Recommended citation: Vaz, E., Bação, F., Damásio, B., Haynes, M., & Penfound, E. (2021). Machine learning for analysis of wealth in cities: A spatial-empirical examination of wealth in Toronto. Habitat International, 108, 102319. https://doi.org/10.1016/j.habitatint.2021.102319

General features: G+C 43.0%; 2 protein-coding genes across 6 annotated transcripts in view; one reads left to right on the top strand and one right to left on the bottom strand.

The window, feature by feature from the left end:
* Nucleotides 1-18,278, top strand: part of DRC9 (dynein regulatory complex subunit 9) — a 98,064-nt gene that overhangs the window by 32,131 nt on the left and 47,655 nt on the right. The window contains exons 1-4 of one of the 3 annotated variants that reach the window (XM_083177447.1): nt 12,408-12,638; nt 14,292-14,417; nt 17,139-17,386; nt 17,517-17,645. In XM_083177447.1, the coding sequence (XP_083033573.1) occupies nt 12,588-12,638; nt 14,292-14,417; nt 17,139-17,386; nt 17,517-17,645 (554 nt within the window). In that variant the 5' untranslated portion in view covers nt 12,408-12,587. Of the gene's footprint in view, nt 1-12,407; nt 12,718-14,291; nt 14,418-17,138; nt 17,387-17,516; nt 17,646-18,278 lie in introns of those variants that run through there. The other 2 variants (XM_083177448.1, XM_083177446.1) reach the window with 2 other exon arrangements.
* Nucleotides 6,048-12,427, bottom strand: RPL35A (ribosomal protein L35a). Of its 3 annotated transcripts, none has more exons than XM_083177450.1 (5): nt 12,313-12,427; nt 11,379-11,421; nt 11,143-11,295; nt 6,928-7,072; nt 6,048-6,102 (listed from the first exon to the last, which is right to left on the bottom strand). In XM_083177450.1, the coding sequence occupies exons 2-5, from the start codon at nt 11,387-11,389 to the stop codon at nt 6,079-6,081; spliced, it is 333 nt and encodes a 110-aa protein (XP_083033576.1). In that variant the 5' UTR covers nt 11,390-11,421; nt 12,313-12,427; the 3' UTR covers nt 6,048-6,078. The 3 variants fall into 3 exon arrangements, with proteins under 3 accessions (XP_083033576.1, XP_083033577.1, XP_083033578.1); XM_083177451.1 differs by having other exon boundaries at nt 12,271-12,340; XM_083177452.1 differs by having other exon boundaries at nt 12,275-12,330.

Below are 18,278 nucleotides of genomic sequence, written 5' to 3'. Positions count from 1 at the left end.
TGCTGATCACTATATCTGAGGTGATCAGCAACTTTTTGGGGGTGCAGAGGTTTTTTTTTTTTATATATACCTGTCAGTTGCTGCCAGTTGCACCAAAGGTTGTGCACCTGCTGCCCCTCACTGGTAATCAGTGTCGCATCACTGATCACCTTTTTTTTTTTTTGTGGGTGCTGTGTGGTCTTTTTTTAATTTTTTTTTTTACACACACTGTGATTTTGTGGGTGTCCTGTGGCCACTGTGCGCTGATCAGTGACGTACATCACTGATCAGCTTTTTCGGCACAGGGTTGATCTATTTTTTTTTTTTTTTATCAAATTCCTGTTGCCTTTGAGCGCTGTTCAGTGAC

Abstract: Wealth in the Greater Toronto Area (GTA) continues to grow each year as Toronto’s consumer market and population increase. Using a machine learning segmentation based on self-organizing maps, this paper examines the demographics, socioeconomics, and expenditure consumption patterns of the GTA’s consumers. The results suggest that SOM may contribute to efficient spatial delimitation tools, enhancing the spatial patterns of clusters in the city of Toronto. The relation to urban areas displays locational neighbourhood characteristics, where the accumulation of wealth is present, pointing out a striking spatial-morphological division between census regions and geographical distribution of wealth in Toronto. In this sense, concerning regional and urban habitats, SOM position themselves as promising tools to measure wealth within highly dense urban cores with significant demographic diversity. While cities that have witnessed rapid urbanization and population growth, such as Toronto, may benefit from integrative methods that use machine learning and spatial analysis to monitor regional and urban disparities.